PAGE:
Zen Master Ta Hui (Donald Gilbert)
2nd Patriarch of the Il Bung Zen Order (1996 - 2006)
What is Zen?
“On writing-on speaking
use a pen with no point
for paper use the sky.
Remember: speech is
but a warm breeze,
rustling dry leaves
as it passes by.”
~Ta Hui Don Gilbert
Zen Master Ta Hui was born Donald Gilbert in Oakland California on August 9th, 1909. An acrobat and equalibrist in his early life, forming The Gilbert Brothers, a vaudeville act which went on to achieve some notability (performing once for the Queen of England). In 1942 he joined the United States Marine Corps at the age of thirty-two at the outbreak of World War II. At the end of the war Gilbert became a booking agent (booking all of the acts on the "You Ask For It" television series), and later began his own advertising company which he ran until his retirement in 1972.
Throughout his life, Gilbert had developed a deep interest in meditation and Buddhism. His first exposure to far eastern philosophy came by means of publications of the Theosophical Society that his mother Margie had kept hidden in his childhood home (she served a substantial amount of time as the librarian of the San Francisco Theosophical Society). By means of these publications and much self study, he became adept at the practice of seven Tibetan yogas, a practice which had a profound impact on him. When Gilbert first met the Venerable Dr. Il Bung Seo Kyung Bo he posed to him the question "Who is doing the yoga?" and he quickly became his disciple.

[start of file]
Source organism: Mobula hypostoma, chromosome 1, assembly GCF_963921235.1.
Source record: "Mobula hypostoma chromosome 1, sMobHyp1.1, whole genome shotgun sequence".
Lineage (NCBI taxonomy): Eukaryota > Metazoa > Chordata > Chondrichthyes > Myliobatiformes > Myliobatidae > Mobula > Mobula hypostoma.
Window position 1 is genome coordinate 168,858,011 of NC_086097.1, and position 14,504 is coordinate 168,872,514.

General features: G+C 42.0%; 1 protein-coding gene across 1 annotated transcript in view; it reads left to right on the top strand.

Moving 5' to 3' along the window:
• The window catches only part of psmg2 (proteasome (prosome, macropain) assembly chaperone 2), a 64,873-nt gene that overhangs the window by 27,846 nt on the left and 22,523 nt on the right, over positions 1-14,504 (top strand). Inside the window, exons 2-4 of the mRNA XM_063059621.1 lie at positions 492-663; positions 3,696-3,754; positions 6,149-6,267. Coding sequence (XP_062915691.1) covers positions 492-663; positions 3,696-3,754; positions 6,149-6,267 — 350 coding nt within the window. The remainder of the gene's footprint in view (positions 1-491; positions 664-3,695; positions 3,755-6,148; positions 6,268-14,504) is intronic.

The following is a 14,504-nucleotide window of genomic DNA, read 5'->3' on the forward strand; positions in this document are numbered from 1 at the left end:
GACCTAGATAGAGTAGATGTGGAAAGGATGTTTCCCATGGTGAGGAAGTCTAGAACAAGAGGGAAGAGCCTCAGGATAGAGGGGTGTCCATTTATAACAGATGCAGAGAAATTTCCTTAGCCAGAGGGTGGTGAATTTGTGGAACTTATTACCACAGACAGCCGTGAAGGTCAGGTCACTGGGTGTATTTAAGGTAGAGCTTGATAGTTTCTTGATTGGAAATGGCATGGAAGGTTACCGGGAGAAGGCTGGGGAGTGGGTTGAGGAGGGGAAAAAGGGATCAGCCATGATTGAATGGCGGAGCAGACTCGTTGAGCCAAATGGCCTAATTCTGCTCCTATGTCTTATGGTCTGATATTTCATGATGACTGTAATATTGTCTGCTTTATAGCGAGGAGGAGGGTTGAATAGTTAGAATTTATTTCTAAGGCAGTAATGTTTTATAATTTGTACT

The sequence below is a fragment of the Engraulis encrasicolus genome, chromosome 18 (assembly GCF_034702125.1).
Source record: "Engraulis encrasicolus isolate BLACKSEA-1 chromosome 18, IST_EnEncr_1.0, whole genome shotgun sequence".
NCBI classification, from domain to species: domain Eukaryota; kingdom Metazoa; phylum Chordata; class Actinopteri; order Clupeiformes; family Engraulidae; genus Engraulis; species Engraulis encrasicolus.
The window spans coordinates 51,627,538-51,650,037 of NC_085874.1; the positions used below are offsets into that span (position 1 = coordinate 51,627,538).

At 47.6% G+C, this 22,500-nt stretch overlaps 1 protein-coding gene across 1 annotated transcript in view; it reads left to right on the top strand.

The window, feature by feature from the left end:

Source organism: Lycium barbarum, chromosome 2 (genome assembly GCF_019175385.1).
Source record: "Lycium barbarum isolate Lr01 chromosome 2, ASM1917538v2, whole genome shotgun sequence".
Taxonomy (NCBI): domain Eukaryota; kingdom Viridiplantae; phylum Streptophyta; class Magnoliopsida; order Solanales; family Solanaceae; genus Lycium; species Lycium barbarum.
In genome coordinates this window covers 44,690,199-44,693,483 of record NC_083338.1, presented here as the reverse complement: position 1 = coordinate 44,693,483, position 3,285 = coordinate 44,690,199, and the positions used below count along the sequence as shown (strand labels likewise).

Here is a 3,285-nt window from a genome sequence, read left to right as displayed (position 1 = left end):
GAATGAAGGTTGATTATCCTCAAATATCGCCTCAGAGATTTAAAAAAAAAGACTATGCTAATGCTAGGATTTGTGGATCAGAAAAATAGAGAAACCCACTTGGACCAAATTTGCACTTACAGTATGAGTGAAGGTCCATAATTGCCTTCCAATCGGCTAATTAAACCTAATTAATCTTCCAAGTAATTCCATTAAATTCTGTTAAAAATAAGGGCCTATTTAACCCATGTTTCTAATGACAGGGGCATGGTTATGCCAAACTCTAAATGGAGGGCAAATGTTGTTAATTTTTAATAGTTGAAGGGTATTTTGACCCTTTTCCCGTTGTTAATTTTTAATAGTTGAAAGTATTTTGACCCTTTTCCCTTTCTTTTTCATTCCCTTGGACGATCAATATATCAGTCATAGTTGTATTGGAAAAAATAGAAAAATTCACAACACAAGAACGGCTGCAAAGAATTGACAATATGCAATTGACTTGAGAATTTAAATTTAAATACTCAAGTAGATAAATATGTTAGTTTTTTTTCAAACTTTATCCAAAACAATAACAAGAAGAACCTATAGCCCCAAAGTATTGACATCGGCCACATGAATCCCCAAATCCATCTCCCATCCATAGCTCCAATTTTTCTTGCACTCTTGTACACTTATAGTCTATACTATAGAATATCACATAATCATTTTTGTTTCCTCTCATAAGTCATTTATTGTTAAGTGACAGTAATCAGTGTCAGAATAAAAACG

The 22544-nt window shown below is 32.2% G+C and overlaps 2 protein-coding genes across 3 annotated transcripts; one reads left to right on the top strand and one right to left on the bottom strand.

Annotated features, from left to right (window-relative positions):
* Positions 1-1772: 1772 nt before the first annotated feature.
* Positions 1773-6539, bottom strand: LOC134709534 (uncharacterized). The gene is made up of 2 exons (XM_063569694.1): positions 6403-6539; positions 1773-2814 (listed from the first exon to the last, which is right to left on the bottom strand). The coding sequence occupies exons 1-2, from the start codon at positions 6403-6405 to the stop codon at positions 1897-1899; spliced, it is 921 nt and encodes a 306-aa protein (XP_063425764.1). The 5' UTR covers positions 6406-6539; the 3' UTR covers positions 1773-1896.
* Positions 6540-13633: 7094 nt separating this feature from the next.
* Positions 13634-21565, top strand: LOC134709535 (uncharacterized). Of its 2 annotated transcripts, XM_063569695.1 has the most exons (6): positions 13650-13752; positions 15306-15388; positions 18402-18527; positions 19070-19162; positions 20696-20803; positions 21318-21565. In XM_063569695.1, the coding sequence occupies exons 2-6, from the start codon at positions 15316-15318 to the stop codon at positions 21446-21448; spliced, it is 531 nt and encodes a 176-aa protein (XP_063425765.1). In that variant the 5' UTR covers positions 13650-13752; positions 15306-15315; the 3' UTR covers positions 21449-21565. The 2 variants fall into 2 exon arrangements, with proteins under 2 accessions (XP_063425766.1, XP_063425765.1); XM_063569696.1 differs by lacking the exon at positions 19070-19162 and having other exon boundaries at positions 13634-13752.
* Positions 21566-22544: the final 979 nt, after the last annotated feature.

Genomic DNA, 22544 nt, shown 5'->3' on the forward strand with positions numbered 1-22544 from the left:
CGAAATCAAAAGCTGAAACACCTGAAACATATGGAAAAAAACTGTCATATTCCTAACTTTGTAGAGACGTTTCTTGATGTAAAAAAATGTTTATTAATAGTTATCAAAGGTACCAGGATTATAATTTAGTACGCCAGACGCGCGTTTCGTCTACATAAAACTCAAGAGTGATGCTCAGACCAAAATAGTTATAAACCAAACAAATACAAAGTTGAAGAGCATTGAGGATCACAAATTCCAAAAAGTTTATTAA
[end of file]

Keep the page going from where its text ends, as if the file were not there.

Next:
Gilbert studied in earnest with the Venerable Dr. Il Bung Kyung Bo Seo, eventually being transmitted as a 77th generation patriarchal lineage holder (Zen Master) with the name Ta Hui in 1973, eventually being given the additional title of "Dae Sa" ("Great Monk"). In 1995, a year before his passing, the Venerable Dr. Il Bung Kyung Bo Seo formally recognized Zen Master as his chief successor, and charged him with carrying on his legacy.
Zen Master Gilbert spent much of his time leading meditation groups throughout the United States as Venerable Dr. Seo's chief successor. He served for a time too, as President of the Oakland Theosophical Society, and wrote two very unique books on Zen entitled Jellyfish Bones and The Upside Down Circle. He had almost completed a third book before his passing on December 6th of 2006 at the age of 97.